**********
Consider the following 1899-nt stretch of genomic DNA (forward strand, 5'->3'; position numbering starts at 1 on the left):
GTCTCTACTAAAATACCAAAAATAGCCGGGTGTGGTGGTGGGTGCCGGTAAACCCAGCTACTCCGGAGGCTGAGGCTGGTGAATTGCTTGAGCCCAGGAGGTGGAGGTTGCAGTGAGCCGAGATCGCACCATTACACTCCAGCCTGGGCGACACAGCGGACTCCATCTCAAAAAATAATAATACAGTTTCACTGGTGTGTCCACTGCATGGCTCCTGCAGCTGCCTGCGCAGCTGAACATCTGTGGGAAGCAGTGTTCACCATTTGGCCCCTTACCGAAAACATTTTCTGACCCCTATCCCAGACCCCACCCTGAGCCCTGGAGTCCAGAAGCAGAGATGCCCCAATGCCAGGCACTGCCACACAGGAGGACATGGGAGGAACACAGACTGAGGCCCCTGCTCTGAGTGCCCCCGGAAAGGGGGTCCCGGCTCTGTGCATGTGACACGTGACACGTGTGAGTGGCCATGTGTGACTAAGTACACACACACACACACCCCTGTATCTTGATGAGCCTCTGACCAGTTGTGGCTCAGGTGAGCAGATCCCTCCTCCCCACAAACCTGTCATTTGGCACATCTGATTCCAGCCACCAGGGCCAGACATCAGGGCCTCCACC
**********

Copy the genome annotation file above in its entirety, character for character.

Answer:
Consider the following 1899-nt stretch of genomic DNA (forward strand, 5'->3'; position numbering starts at 1 on the left):
GTCTCTACTAAAATACCAAAAATAGCCGGGTGTGGTGGTGGGTGCCGGTAAACCCAGCTACTCCGGAGGCTGAGGCTGGTGAATTGCTTGAGCCCAGGAGGTGGAGGTTGCAGTGAGCCGAGATCGCACCATTACACTCCAGCCTGGGCGACACAGCGGACTCCATCTCAAAAAATAATAATACAGTTTCACTGGTGTGTCCACTGCATGGCTCCTGCAGCTGCCTGCGCAGCTGAACATCTGTGGGAAGCAGTGTTCACCATTTGGCCCCTTACCGAAAACATTTTCTGACCCCTATCCCAGACCCCACCCTGAGCCCTGGAGTCCAGAAGCAGAGATGCCCCAATGCCAGGCACTGCCACACAGGAGGACATGGGAGGAACACAGACTGAGGCCCCTGCTCTGAGTGCCCCCGGAAAGGGGGTCCCGGCTCTGTGCATGTGACACGTGACACGTGTGAGTGGCCATGTGTGACTAAGTACACACACACACACACCCCTGTATCTTGATGAGCCTCTGACCAGTTGTGGCTCAGGTGAGCAGATCCCTCCTCCCCACAAACCTGTCATTTGGCACATCTGATTCCAGCCACCAGGGCCAGACATCAGGGCCTCCACC